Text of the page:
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(May 10) Just a Thought

Just a Thought


I spent a little time this week watching Chattooga and Trion football teams doing spring practice. Maybe I remember it differently because my head was inside a helmet but it doesn’t seem as rough as I remember it. I remember running until I puked then running some more. Also, as I recall we looked like a bunch of zombies by the end of practice and almost had to be carried off the field to the dressing room. Now I see guys walking off looking like they aren’t even winded.

Of course we probably had guys like that who walked off the field without breathing hard, but my head was down and I was blinded by sweat so it’s possible I missed them back then. Whether it’s real or imagined it did seem much tougher 30 years ago than it does today. I remember my cousins who were older than me saying the same thing about us. When they said it I believed them so maybe I’m right too.

I remember my older cousins talking about a machine they used back in their day where you tightened a spring and then released it into a player to teach them how to hit. From the sound of it the thing had to be incredibly dangerous. Apparently the spring could be tightened way too far and then it would hit the player with massive force. I never saw it, thank goodness, but it did not sound pleasant. One of my cousins even told me he saw it crack a helmet one time.

I was always a lineman on offense so my hated contraption was the sled. It seemed like we pushed Billy Martin about ten miles on that dang sled each and every practice. He was not a little guy back then and we would fire off the line, hit the dummies on the sled with him riding on top of it and drive as hard as we could to push it around. When we did it right he would get all excited and scream and yell pleasant things at us. When we would do it wrong, he would get all excited and scream and yell very unpleasant things at us. Sometimes it was hard to tell which one he was yelling, it was just screaming sometimes.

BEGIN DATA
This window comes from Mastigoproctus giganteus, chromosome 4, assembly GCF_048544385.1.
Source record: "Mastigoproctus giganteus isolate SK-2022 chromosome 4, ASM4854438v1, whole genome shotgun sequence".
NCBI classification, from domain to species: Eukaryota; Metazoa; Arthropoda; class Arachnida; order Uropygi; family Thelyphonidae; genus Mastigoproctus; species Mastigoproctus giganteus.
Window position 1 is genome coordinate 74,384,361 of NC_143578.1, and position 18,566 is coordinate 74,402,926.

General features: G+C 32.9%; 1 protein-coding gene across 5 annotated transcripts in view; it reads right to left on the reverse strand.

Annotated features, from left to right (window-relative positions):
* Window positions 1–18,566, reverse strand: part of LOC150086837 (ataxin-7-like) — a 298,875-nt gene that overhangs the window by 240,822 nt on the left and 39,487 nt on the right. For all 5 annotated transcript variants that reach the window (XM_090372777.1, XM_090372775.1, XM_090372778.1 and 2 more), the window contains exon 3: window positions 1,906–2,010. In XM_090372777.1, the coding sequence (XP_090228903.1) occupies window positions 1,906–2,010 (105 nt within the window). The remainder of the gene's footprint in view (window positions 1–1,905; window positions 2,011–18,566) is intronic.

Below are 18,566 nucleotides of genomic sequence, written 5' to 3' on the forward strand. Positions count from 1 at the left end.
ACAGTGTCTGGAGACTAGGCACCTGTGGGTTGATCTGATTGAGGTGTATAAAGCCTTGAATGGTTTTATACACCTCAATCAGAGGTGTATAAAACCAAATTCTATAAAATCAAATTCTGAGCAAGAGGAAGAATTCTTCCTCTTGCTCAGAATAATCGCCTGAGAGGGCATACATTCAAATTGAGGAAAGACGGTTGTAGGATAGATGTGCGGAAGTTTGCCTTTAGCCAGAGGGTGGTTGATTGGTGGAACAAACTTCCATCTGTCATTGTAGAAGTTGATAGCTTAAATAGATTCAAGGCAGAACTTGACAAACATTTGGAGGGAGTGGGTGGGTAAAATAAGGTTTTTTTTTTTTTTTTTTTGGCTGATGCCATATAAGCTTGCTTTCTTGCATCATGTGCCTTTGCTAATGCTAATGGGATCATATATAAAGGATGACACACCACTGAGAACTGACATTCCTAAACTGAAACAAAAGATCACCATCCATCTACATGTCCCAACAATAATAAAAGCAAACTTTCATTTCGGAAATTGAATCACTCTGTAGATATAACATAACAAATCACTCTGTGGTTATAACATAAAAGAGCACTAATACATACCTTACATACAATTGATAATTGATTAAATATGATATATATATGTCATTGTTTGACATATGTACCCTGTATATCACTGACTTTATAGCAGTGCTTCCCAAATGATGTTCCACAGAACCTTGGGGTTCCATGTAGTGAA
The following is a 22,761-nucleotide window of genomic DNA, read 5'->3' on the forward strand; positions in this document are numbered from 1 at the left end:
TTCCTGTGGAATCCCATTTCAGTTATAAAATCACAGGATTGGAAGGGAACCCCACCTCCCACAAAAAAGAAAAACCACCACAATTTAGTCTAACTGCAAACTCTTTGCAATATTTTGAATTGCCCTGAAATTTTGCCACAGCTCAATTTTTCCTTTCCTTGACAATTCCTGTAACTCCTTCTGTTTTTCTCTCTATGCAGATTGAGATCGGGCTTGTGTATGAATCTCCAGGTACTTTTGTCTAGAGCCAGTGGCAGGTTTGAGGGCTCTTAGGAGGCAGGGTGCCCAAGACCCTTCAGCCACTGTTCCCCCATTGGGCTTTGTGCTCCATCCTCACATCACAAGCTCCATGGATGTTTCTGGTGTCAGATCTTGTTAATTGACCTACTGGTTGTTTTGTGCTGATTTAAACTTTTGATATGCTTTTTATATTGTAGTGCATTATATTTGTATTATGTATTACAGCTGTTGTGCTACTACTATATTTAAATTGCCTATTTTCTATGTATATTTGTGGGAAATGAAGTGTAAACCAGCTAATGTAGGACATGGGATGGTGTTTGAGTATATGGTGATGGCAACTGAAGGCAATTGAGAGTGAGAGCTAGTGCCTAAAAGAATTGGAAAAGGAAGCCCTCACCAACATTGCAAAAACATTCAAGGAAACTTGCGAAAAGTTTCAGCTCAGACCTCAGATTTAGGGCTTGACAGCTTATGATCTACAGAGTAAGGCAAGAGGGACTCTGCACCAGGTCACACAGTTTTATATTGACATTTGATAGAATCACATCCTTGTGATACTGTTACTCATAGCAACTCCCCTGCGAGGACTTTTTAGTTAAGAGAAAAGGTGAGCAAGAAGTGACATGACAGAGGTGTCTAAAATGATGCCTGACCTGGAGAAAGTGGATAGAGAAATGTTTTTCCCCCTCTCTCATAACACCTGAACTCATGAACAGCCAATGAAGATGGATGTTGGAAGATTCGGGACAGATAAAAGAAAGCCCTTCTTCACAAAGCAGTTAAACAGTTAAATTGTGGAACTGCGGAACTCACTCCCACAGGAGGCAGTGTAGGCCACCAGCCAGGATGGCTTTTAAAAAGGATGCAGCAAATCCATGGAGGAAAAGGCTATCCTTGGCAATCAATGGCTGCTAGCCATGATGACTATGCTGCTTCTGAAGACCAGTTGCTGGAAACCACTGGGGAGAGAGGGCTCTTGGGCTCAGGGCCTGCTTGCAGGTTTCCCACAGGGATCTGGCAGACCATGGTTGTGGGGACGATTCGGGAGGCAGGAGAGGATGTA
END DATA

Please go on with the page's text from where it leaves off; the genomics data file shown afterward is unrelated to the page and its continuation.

Another thing we did, this one I actually really loved, I haven’t witnessed teams doing anymore. It was called harnesses. What we would do was two players would strap into harnesses that looked similar to what a sky diver straps on. Each player would then get down in a stance and when the whistle blew we would fire off in opposite directions trying to pull each other like two trucks tied together in a tug of war. I liked this exercise because I was good at it. Take large powerful legs and combine them with a low center of gravity and I was a force to be reckoned with in the harnesses.

Another crazy thing we would do was called bull in the ring. Now this one is probably prohibited by the GHSA now because of the shear violence and for good reason. One guy would stand in the center of a circle made of other players. Everyone was running in place while the man in the middle turned a slow circle and pointed at other players. Every time he pointed to a player that player would take off towards the man in the middle for a wide open collision. The larger the circle the more explosive the collision was. I loved this exercise except for one player. Reginald Groce would hit me so hard it felt like he was hitting me out of my shoes. I really hated to pick him if I were in the middle and the same if he picked me. It was brutal. I have no idea how we survived without concussions all the time.

Time has made the game safer and that is a good thing for the safety of the kids no doubt. But in the moment those brutal parts of practices of old were a lot of fun even if they did about kill us in the process.

It’s just a thought but one worth thinking.